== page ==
DEAR DR. GOTT: My son has progressive multiple sclerosis and is suffering with abnormal bowel movements. They’re very hard and large. His doctor recommended Colace, Fleet enemas and suppositories, but they don’t seem to help. His diet right now is baby food, hot cereal and pureed prunes, along with electrolytes and other liquids. He also takes vitamins and lots of medication for depression.
We try different things every few days but are running out of ideas. Your information has been so valuable. I read your column every day in our local newspaper. Any suggestions?
DEAR READER: For readers who may not fully understand multiple sclerosis, this disorder occurs when the body’s immune system attacks itself, destroying the protective sheath that covers the nerves. This may result in deterioration of the nerves over time and, unfortunately, the condition isn’t reversible. However, there are a number of things your son can do to remain active both mentally and physically.
Symptoms can occur at any age but are most common in people between the ages of 20 and 40. Women are more susceptible than men. Family history plays a large role, as well. For example, if a parent or sibling has the disorder, the other children of the affected parent or the siblings of the affected individual have up to a 3 percent chance of also developing it. This compares with one-tenth of a percent without a family history. Patients may have tremors, weakness or numbness in one or more limbs, occurring on one side of the body at a time, double vision, fatigue and more. In the beginning stages, there may be partial or complete remission that can reverse suddenly.
Bowel and bladder difficulties and depression are common in those with MS. I suggest he speak with his physician regarding the use of warm prune juice daily or my “colon cocktail,” which consists of equal parts prune juice, applesauce and bran. The specifics can be found in my Health Report “Compelling Home Remedies” and is one I have found to be effective when treating patients in nursing homes.
Your son should be eating a more healthful diet with fiber. Poor diet is linked to constipation, and diets low in fiber are known to increase the possibility for producing stools that can be difficult to pass. Because his diet is so limited, he should begin slowly – perhaps with whole-grain cereals and breads. He should drink plenty of fluids daily. Gradually add fresh fruits and vegetables, broiled fish and/or chicken and other appealing foods.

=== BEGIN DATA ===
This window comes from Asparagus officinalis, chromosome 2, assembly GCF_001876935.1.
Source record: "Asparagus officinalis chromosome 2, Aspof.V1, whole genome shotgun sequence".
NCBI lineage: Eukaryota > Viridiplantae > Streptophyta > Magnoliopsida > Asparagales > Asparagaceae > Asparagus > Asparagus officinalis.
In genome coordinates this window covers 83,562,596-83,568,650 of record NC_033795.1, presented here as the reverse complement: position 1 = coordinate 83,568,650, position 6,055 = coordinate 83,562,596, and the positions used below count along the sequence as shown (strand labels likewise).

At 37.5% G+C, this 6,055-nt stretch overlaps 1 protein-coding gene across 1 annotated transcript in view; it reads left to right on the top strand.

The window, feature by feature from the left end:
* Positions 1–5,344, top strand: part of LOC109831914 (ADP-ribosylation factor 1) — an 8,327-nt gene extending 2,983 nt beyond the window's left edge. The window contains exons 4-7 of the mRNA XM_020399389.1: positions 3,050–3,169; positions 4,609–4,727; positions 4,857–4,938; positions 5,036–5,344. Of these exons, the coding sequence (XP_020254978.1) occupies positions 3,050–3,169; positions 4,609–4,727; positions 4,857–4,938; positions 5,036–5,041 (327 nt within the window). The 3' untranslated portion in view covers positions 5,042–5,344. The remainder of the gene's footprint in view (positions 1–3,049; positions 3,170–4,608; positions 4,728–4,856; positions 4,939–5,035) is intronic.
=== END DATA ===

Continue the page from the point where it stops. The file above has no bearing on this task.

Many medications carry the unwanted side effect of constipation. He should speak with his prescribing physician to determine whether any of his drugs are contributing to his problem. If so, he should request another drug be ordered in its/their place.
His depression must be addressed. I don’t know how limited your son is in terms of walking, riding a stationary bike, listening to the radio, working on model cars or airplanes, having a stamp collection or using the Internet. It’s hard to make recommendations without knowing his age, general health and physical status, etc., but something between speaking with a therapist, a trip to the local park or a rousing game of checkers or chess with a friend on a regular basis might be just what the doctor ordered. He should also contact the MS Society to find the nearest support group.
As mentioned above, I am sending you a copy of my Health Report “Compelling Home Remedies.” Other readers who would like a copy should send a self-addressed stamped No. 10 envelope and a $2 check or money order payable to Newsletter and mailed to Newsletter, P.O. Box 167, Wickliffe, OH 44092-0167. Be sure to mention the title or print an order form off my website at www.AskDrGottMD.com.
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